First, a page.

Some gas stations allow you to "pay at the pump" by inserting you card. This facility is great for Americans, but it is sometimes not so easy for the visitor.

Firstly, your credit card company may simply refuse the transaction (this has happened to me on numerous occasions). The pump will then say "please see attendant", or something similar, and you'll have to take your card inside and have it processed manually. There's nothing untoward about this, but it can come as a shock.

Secondly, some gas stations are now insisting that you enter your Zip Code as a security measure. Since few machines have alpha-numeric keypads, it's unlikely that your Birtish post-code is going to be of much use, and again you'll have to have the card processed manually.

Also note that some gas stations which don't have pay-at-the-pump machines may ask you to "pay before you pump". This applies whether you're paying by cash or credit card, and may only apply after dark. It's their way of preventing you running off without paying. You'll normally prepay a specific amount, but if you want to fill up and don't know how much gas you'll need, you'll have to leave your credit card with the attendant - I do not recommend this!

You may well be asked for identification when using a credit card. You'll need your passport or UK picture driving licence, very little else will be accepted (although the paper UK driving licence may be). You may also be asked to give your zip code or phone number as a security check, but if you say that you're just visitig then they'll bypass that.

Losing you card
It's very wise to keep a separate note of your credit card company's emergency contact number, and your card number, so that you can advise them if the card is lost or stolen as quickly as possible.

Credit card slips
Most credit card transactions these days are done electronically. But if you find you're signing one of the old-style multiple-copy slips, always insist that they destroy the carbons in front of you.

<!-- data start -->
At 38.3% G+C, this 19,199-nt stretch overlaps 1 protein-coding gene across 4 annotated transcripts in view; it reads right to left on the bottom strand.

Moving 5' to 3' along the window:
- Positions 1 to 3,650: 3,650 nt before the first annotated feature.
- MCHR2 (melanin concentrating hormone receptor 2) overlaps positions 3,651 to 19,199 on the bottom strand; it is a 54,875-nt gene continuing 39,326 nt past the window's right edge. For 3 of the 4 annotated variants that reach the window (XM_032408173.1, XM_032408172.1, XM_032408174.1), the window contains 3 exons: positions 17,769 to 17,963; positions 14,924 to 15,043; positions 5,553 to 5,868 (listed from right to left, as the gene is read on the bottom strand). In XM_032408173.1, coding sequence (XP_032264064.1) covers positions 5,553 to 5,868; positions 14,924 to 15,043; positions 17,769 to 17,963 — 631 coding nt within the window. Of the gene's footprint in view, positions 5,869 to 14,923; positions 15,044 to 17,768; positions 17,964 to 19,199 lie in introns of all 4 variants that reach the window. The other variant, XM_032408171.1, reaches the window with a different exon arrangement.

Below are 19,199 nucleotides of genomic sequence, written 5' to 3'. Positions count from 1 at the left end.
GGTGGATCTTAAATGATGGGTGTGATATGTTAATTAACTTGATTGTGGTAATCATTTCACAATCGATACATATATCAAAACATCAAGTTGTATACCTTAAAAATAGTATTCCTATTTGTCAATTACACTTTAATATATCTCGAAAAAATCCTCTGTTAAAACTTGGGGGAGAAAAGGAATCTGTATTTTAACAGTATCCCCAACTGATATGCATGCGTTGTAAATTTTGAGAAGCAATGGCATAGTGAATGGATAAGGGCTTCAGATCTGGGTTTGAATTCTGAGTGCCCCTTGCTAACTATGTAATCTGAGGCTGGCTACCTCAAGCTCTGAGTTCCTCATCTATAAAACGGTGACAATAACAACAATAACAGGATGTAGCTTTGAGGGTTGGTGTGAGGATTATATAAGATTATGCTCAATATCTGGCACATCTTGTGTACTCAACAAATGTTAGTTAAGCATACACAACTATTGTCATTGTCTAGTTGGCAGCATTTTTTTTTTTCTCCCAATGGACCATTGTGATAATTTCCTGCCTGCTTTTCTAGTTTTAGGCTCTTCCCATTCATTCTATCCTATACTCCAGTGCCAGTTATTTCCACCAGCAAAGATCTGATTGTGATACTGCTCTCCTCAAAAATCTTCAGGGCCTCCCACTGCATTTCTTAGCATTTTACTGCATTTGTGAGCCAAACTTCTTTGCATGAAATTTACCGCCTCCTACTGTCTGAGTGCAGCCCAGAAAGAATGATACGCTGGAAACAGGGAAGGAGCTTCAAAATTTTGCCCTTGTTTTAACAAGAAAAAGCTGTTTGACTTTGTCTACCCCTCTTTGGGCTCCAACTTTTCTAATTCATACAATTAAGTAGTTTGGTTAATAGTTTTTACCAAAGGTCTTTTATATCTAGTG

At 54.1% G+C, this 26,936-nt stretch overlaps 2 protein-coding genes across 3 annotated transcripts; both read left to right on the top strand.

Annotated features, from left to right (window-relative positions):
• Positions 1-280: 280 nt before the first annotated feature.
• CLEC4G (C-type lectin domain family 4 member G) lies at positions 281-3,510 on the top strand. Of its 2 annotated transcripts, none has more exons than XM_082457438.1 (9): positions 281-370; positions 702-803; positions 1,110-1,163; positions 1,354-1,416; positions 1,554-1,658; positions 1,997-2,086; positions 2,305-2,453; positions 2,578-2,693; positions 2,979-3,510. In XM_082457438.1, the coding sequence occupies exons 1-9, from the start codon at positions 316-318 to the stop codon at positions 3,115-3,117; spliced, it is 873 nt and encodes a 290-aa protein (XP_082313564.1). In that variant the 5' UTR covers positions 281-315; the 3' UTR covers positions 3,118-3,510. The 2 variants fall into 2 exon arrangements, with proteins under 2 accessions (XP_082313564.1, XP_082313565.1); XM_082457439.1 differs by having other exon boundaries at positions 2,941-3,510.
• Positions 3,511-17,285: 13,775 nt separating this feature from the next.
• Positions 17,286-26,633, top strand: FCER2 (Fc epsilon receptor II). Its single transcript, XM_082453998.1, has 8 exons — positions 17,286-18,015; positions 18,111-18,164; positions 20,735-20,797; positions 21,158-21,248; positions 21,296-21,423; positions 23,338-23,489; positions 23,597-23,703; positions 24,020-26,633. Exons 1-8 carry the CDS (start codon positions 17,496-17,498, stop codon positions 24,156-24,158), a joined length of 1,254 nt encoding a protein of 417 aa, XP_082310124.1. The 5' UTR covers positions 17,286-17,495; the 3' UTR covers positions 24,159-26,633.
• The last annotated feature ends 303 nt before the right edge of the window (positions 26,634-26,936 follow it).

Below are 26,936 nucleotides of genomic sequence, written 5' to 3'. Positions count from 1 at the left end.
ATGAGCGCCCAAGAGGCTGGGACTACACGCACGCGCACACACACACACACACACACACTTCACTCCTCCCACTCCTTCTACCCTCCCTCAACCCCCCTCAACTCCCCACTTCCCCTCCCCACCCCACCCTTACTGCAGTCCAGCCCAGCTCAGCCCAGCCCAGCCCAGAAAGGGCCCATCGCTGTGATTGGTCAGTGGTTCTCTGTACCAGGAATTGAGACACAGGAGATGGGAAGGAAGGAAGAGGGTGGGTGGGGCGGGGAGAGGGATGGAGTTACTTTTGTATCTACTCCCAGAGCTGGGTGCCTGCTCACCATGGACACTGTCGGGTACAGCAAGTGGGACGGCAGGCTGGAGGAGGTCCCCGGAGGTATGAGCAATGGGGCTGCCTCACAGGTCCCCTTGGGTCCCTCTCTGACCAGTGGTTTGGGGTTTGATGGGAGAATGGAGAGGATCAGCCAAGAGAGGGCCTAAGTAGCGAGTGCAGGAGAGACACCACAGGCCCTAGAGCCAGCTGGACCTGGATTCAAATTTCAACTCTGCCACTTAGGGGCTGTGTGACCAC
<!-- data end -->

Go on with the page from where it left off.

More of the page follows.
When you get home
You should always keep your credit card receipts from your trip, and when you return home, check them against your credit card statement as soon as you can. Transactions may take a few days to filter through, but it's important to be vigilant to spurious transactions.

When you buy something, you're charged an exchange rate for the $-to-£ conversion, but the exchange rate for the refund on a $-to-£ conversion will be different.

As an example, I once bought a gift for someone for $100 - the exchange rate was $1.65 and my credit card was billed £60.61, plus 91p commission. However, I had to take it back, and the refund was at an exchange rate of $1.68, making a refund of £59.52. I lost £2 on the deal

Even worse, many years ago I was mischarged $780 for a hotel room instead of $78. In fact I didn't know this until I returned home and discovered that the hotel had taken $780, then had taken $78, and a while later had credited the $780. In this case, because the dollar had weakened, I lost nearly £50 on the deal!

If possible, get the merchant to VOID the transaction rather than refund it (this may only be possible for a short time after the transaction). But if it does happen, you can always try to get your credit card company to refund the difference - there's no obligation on them, but in both the above cases they did it without question.